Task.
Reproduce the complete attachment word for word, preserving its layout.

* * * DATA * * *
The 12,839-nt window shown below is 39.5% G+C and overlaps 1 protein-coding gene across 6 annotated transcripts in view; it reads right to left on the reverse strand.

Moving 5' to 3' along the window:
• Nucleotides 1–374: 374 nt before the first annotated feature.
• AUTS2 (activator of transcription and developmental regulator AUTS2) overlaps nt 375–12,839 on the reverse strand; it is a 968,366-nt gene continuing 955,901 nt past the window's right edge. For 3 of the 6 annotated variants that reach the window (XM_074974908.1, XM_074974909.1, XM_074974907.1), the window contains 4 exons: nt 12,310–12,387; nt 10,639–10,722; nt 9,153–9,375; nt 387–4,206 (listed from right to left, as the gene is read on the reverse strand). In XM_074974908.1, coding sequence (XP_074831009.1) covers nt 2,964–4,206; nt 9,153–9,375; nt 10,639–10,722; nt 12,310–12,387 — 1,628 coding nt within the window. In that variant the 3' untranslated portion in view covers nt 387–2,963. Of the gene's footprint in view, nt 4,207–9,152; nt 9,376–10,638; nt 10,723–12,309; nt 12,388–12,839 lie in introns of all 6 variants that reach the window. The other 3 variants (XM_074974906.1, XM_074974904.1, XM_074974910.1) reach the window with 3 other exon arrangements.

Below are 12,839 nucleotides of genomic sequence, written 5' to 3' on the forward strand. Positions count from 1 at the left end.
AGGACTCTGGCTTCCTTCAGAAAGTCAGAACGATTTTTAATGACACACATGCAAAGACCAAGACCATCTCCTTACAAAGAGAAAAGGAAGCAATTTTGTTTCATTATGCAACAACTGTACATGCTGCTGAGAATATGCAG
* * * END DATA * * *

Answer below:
The 12,839-nt window shown below is 39.5% G+C and overlaps 1 protein-coding gene across 6 annotated transcripts in view; it reads right to left on the reverse strand.

Moving 5' to 3' along the window:
• Nucleotides 1–374: 374 nt before the first annotated feature.
• AUTS2 (activator of transcription and developmental regulator AUTS2) overlaps nt 375–12,839 on the reverse strand; it is a 968,366-nt gene continuing 955,901 nt past the window's right edge. For 3 of the 6 annotated variants that reach the window (XM_074974908.1, XM_074974909.1, XM_074974907.1), the window contains 4 exons: nt 12,310–12,387; nt 10,639–10,722; nt 9,153–9,375; nt 387–4,206 (listed from right to left, as the gene is read on the reverse strand). In XM_074974908.1, coding sequence (XP_074831009.1) covers nt 2,964–4,206; nt 9,153–9,375; nt 10,639–10,722; nt 12,310–12,387 — 1,628 coding nt within the window. In that variant the 3' untranslated portion in view covers nt 387–2,963. Of the gene's footprint in view, nt 4,207–9,152; nt 9,376–10,638; nt 10,723–12,309; nt 12,388–12,839 lie in introns of all 6 variants that reach the window. The other 3 variants (XM_074974906.1, XM_074974904.1, XM_074974910.1) reach the window with 3 other exon arrangements.

Below are 12,839 nucleotides of genomic sequence, written 5' to 3' on the forward strand. Positions count from 1 at the left end.
AGGACTCTGGCTTCCTTCAGAAAGTCAGAACGATTTTTAATGACACACATGCAAAGACCAAGACCATCTCCTTACAAAGAGAAAAGGAAGCAATTTTGTTTCATTATGCAACAACTGTACATGCTGCTGAGAATATGCAG